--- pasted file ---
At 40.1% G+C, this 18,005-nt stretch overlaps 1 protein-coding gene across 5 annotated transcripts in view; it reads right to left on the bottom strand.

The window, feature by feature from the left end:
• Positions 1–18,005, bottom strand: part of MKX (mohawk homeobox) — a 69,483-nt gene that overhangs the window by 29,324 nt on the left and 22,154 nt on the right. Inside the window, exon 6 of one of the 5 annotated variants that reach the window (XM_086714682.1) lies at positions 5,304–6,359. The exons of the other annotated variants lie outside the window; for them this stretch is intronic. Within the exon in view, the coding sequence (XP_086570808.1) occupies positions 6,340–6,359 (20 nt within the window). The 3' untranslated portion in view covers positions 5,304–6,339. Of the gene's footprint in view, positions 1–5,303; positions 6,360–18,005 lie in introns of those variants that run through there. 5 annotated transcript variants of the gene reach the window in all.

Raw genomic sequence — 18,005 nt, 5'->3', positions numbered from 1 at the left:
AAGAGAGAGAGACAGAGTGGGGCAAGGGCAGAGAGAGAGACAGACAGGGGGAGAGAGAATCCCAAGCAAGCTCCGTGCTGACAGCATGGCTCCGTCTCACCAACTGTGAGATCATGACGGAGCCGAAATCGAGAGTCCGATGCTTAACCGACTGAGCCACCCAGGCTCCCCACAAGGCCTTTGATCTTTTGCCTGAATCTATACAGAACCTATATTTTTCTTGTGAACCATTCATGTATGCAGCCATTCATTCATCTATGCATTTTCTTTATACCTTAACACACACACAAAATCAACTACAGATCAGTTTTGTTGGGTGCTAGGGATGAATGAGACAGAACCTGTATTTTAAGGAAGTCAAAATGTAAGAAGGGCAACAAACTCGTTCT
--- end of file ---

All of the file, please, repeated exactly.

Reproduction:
At 40.1% G+C, this 18,005-nt stretch overlaps 1 protein-coding gene across 5 annotated transcripts in view; it reads right to left on the bottom strand.

The window, feature by feature from the left end:
• Positions 1–18,005, bottom strand: part of MKX (mohawk homeobox) — a 69,483-nt gene that overhangs the window by 29,324 nt on the left and 22,154 nt on the right. Inside the window, exon 6 of one of the 5 annotated variants that reach the window (XM_086714682.1) lies at positions 5,304–6,359. The exons of the other annotated variants lie outside the window; for them this stretch is intronic. Within the exon in view, the coding sequence (XP_086570808.1) occupies positions 6,340–6,359 (20 nt within the window). The 3' untranslated portion in view covers positions 5,304–6,339. Of the gene's footprint in view, positions 1–5,303; positions 6,360–18,005 lie in introns of those variants that run through there. 5 annotated transcript variants of the gene reach the window in all.

Raw genomic sequence — 18,005 nt, 5'->3', positions numbered from 1 at the left:
AAGAGAGAGAGACAGAGTGGGGCAAGGGCAGAGAGAGAGACAGACAGGGGGAGAGAGAATCCCAAGCAAGCTCCGTGCTGACAGCATGGCTCCGTCTCACCAACTGTGAGATCATGACGGAGCCGAAATCGAGAGTCCGATGCTTAACCGACTGAGCCACCCAGGCTCCCCACAAGGCCTTTGATCTTTTGCCTGAATCTATACAGAACCTATATTTTTCTTGTGAACCATTCATGTATGCAGCCATTCATTCATCTATGCATTTTCTTTATACCTTAACACACACACAAAATCAACTACAGATCAGTTTTGTTGGGTGCTAGGGATGAATGAGACAGAACCTGTATTTTAAGGAAGTCAAAATGTAAGAAGGGCAACAAACTCGTTCT